Welcome to another edition of This Thing Rules! I’m trying my best to bring them to you more often now… At least 2 a month, and I actually have 4 lined up at the moment. So that should keep me busy (along with everything else keeping me busy lately)!

This time I’m going to be talking about Particular Sound’s Aphelion Cinematic Tool Kit Version 1.5. For those that don’t know, a Cinematic Tool Kit is technically meant for sound design and to add extra sounds to films and things like that. But keeping with the theme of This Thing Rules, I wanted to try to stick to using just Aphelion as much as possible to make my demo track, “Approaching Horizon.” I did use some instruments from other software to nicely build it out into a full song, but I’d say at least 80% of what you’re hearing came from this package.

So what exactly is included in Aphelion? You’re getting a load of sounds for your Kontakt library (468 Presents, 94 Multis, 334 Loops and everything is also available in WAV format, if that’s how you like doing things). 3.71GB in total. It’s a lot. You’re also getting a great little custom made GUI that helps in applying effects and tweaking the sequences created by the loops (which are of course all host tempo-synced).

What did I use in the demo up above? Well aside from some extra stuff like the pianos and bells which came from other sources, I used around a dozen patches. I started the track off with the gloriously dark (although fairly generically named) Multi called “Atmos 004.” This is a menacing sounding cloud of darkness that undulates underneath the entire composition. I then used “Rhythmic Loop 108A” as a main backing beat. A lot of the rhythmic loops included have a killer industrial vibe to them. Loop 108 A and the secondary loop that bring in towards the end of the piece called “Rhythmic Loop 113A” both fit that industrial style. Then comes the true sound design stuff. Again, we’ve got some really basic naming going on here, which is probably my only negative with Aphelion, but without naming names (since they’re so simple anyway), I used quite a lot of one shot hits that are included in the collection. There’s a collection of short, medium and long hits, and I used sounds from each to add to the background of the track, as well as help augment the overall beat. I also used some whooshes, (the ones included are also divided into short, medium and long) and some drone sounds.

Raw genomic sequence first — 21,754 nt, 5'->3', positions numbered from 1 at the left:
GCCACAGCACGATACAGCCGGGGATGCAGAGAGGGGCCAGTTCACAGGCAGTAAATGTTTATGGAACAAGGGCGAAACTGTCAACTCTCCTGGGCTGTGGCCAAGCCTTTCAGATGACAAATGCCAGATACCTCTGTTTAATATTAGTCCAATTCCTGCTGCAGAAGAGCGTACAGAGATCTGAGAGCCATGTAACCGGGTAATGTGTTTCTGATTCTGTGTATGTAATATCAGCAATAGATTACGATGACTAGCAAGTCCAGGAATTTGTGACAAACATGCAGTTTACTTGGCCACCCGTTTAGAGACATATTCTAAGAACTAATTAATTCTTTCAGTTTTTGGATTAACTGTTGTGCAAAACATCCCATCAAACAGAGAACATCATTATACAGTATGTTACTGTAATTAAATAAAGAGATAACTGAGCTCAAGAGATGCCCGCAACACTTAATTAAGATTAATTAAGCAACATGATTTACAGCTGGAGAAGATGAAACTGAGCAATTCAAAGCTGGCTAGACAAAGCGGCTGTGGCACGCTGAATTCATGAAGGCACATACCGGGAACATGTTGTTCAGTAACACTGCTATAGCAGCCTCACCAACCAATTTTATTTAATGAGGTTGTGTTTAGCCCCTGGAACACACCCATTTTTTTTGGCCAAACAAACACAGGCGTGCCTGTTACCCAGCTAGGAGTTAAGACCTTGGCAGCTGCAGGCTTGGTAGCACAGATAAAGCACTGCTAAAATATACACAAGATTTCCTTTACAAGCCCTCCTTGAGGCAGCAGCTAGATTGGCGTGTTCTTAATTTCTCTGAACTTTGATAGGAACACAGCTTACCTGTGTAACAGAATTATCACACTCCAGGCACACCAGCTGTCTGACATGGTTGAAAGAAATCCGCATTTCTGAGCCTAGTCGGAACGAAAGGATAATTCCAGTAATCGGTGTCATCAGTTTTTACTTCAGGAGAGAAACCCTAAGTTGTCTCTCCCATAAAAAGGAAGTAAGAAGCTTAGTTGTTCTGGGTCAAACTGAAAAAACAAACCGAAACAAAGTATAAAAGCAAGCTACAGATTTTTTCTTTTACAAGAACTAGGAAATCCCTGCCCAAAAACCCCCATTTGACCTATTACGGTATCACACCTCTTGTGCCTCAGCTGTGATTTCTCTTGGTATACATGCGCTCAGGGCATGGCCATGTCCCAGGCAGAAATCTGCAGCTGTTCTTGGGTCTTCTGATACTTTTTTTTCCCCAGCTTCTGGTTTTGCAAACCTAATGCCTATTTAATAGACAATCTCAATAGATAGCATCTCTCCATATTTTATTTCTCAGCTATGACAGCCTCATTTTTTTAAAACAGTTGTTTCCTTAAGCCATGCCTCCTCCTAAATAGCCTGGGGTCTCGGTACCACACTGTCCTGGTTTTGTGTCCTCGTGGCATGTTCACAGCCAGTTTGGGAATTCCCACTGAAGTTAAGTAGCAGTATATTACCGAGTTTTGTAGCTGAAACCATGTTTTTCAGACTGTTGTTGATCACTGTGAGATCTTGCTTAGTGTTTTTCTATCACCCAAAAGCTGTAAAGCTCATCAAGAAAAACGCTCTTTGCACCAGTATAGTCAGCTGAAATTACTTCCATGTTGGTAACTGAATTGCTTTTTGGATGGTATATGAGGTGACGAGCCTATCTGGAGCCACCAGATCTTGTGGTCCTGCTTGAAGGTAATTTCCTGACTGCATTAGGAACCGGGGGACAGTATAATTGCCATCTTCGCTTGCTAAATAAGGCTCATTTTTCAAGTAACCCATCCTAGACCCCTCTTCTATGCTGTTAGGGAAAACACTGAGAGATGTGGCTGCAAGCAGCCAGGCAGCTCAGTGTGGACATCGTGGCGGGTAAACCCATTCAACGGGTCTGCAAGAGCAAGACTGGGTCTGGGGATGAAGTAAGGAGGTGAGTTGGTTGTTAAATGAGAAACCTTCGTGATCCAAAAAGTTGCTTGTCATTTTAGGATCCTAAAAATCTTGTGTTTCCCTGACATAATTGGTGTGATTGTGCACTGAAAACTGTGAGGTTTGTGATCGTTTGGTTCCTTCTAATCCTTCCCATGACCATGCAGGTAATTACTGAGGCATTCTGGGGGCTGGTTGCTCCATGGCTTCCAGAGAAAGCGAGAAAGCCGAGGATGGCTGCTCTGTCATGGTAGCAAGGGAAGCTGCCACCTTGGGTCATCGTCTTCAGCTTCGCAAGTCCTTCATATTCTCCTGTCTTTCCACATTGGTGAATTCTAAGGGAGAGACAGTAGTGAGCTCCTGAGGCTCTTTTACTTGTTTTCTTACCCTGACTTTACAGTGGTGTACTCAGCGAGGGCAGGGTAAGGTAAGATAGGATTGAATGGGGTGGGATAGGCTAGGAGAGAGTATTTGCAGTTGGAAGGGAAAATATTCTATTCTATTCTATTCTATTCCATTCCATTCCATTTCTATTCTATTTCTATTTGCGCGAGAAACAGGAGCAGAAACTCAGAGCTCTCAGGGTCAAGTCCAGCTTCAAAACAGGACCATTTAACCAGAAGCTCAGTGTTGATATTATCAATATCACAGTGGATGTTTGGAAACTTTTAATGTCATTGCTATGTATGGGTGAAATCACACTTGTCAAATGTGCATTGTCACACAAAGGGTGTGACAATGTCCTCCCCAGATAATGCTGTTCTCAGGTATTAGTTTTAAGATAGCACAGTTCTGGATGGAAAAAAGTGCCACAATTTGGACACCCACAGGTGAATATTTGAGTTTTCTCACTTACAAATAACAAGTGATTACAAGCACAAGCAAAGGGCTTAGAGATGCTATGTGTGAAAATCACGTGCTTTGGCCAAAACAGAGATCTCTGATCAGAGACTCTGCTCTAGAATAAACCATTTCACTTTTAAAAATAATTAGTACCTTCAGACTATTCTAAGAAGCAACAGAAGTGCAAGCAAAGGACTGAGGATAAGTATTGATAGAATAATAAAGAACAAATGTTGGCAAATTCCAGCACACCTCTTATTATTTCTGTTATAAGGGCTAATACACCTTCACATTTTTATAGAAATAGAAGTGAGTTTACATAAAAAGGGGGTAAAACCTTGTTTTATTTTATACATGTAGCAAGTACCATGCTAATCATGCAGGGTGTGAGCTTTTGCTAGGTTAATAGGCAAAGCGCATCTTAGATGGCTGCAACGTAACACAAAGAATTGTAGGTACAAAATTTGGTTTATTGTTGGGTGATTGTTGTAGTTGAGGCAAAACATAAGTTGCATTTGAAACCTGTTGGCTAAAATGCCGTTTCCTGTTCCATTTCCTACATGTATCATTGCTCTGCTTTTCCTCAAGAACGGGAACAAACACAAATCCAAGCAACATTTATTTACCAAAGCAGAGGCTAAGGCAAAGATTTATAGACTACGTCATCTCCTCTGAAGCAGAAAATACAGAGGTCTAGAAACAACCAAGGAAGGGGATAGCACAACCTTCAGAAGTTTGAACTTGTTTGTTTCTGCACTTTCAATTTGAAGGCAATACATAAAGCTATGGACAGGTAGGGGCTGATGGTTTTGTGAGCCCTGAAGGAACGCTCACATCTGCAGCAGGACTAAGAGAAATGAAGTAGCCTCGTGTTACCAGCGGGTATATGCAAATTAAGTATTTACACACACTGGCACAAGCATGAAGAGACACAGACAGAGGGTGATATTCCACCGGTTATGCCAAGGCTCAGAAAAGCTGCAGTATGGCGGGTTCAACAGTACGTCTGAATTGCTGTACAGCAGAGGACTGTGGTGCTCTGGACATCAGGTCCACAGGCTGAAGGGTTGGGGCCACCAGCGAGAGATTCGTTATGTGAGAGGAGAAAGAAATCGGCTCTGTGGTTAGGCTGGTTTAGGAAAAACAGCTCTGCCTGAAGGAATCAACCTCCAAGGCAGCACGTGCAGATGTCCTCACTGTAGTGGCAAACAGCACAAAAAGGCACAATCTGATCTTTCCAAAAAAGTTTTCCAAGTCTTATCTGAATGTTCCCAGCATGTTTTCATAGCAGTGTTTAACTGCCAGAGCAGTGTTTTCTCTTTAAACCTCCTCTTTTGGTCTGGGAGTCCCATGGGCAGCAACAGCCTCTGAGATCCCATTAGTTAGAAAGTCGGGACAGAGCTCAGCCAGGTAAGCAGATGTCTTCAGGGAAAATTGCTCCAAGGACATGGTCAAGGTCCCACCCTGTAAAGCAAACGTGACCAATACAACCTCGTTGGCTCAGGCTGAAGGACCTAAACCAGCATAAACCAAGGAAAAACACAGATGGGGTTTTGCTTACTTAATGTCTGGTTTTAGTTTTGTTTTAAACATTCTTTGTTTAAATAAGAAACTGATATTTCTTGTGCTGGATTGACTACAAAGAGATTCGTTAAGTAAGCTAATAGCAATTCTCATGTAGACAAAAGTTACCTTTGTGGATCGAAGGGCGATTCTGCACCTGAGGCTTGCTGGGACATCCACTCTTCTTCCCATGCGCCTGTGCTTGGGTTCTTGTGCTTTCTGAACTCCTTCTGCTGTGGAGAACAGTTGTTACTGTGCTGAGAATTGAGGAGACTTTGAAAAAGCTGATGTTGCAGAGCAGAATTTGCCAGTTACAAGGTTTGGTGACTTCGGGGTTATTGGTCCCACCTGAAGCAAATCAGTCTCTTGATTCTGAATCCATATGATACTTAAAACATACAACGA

Since I’m created a song here for my demo and not scoring and/or adding sound design to a film or existing piece, I didn’t want to use too many sounds, or else it would get kind of cluttered.  That’s to be expected with this kind of package though, since we’re not talking about pianos and basses and strings and stuff like that. Other categories included in Aphelion that I played around with but didn’t include for the demo, are Brams, downrisers and uprisers, and pulses. All of it sounds excellent, but again, it’s all a matter of really hunting around for what you’re looking for, since the categorization leaves a little to be desired.

Along with everything sounding great, you’ve also got the aforementioned GUI. The standout here is the Sequence controller. It’s an extremely quick and easy way to take the sounds you load and turn them into little sequences. The results are all over the place, but can really lead to some amazing stuff. To me, this is the most fun part of Aphelion.

Particular Sound is offering an intro price on Aphelion 1.5 right now for $89. There are plenty of other great demos on their site that you should check out if your’e interested, but act fast, before the price goes up to $119.

David Rosen is an award-winning music composer. He composes original music for films, commercials, jingles, video-games and all other kinds of media projects. He has a vast music library of original tracks available for licensing and is also available for custom compositions. Contact him on the ABOUT page for pricing and availability for your next project.